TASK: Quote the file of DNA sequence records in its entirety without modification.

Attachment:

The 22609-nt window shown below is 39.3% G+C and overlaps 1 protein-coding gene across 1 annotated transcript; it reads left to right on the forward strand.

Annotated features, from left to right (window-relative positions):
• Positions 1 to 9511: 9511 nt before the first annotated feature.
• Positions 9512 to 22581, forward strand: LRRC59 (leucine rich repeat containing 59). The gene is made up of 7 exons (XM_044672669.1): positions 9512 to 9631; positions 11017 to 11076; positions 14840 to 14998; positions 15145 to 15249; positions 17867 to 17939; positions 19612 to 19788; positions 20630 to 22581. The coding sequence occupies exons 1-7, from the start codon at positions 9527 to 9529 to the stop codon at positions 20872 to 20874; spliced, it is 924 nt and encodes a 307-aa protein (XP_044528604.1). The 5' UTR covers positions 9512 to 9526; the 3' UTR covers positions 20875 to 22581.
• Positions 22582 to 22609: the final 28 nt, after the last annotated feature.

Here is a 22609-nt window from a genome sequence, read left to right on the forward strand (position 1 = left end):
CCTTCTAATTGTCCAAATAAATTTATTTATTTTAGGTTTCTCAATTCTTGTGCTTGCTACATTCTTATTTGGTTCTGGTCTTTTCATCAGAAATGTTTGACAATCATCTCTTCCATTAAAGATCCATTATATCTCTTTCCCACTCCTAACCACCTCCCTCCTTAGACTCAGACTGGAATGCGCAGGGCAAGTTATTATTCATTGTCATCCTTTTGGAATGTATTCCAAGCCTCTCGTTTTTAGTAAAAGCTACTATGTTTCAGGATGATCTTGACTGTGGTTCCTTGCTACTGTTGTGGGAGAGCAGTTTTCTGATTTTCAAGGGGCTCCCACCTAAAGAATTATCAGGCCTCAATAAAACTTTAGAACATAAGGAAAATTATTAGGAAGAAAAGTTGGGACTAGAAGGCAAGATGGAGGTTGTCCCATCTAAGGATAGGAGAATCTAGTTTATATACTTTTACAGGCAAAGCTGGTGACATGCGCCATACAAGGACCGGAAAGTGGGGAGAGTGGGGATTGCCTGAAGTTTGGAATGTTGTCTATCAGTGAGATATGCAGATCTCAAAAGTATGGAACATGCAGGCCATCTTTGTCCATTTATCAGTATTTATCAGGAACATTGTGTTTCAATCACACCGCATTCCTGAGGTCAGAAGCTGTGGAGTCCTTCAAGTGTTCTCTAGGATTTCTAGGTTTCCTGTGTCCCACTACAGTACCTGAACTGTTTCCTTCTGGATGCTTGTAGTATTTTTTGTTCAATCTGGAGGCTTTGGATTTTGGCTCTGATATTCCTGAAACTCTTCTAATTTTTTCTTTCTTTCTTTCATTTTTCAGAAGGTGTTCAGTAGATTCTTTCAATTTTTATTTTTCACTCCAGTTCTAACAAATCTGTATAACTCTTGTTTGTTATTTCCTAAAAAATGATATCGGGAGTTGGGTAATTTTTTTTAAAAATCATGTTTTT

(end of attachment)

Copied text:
The 22609-nt window shown below is 39.3% G+C and overlaps 1 protein-coding gene across 1 annotated transcript; it reads left to right on the forward strand.

Annotated features, from left to right (window-relative positions):
• Positions 1 to 9511: 9511 nt before the first annotated feature.
• Positions 9512 to 22581, forward strand: LRRC59 (leucine rich repeat containing 59). The gene is made up of 7 exons (XM_044672669.1): positions 9512 to 9631; positions 11017 to 11076; positions 14840 to 14998; positions 15145 to 15249; positions 17867 to 17939; positions 19612 to 19788; positions 20630 to 22581. The coding sequence occupies exons 1-7, from the start codon at positions 9527 to 9529 to the stop codon at positions 20872 to 20874; spliced, it is 924 nt and encodes a 307-aa protein (XP_044528604.1). The 5' UTR covers positions 9512 to 9526; the 3' UTR covers positions 20875 to 22581.
• Positions 22582 to 22609: the final 28 nt, after the last annotated feature.

Here is a 22609-nt window from a genome sequence, read left to right on the forward strand (position 1 = left end):
CCTTCTAATTGTCCAAATAAATTTATTTATTTTAGGTTTCTCAATTCTTGTGCTTGCTACATTCTTATTTGGTTCTGGTCTTTTCATCAGAAATGTTTGACAATCATCTCTTCCATTAAAGATCCATTATATCTCTTTCCCACTCCTAACCACCTCCCTCCTTAGACTCAGACTGGAATGCGCAGGGCAAGTTATTATTCATTGTCATCCTTTTGGAATGTATTCCAAGCCTCTCGTTTTTAGTAAAAGCTACTATGTTTCAGGATGATCTTGACTGTGGTTCCTTGCTACTGTTGTGGGAGAGCAGTTTTCTGATTTTCAAGGGGCTCCCACCTAAAGAATTATCAGGCCTCAATAAAACTTTAGAACATAAGGAAAATTATTAGGAAGAAAAGTTGGGACTAGAAGGCAAGATGGAGGTTGTCCCATCTAAGGATAGGAGAATCTAGTTTATATACTTTTACAGGCAAAGCTGGTGACATGCGCCATACAAGGACCGGAAAGTGGGGAGAGTGGGGATTGCCTGAAGTTTGGAATGTTGTCTATCAGTGAGATATGCAGATCTCAAAAGTATGGAACATGCAGGCCATCTTTGTCCATTTATCAGTATTTATCAGGAACATTGTGTTTCAATCACACCGCATTCCTGAGGTCAGAAGCTGTGGAGTCCTTCAAGTGTTCTCTAGGATTTCTAGGTTTCCTGTGTCCCACTACAGTACCTGAACTGTTTCCTTCTGGATGCTTGTAGTATTTTTTGTTCAATCTGGAGGCTTTGGATTTTGGCTCTGATATTCCTGAAACTCTTCTAATTTTTTCTTTCTTTCTTTCATTTTTCAGAAGGTGTTCAGTAGATTCTTTCAATTTTTATTTTTCACTCCAGTTCTAACAAATCTGTATAACTCTTGTTTGTTATTTCCTAAAAAATGATATCGGGAGTTGGGTAATTTTTTTTAAAAATCATGTTTTT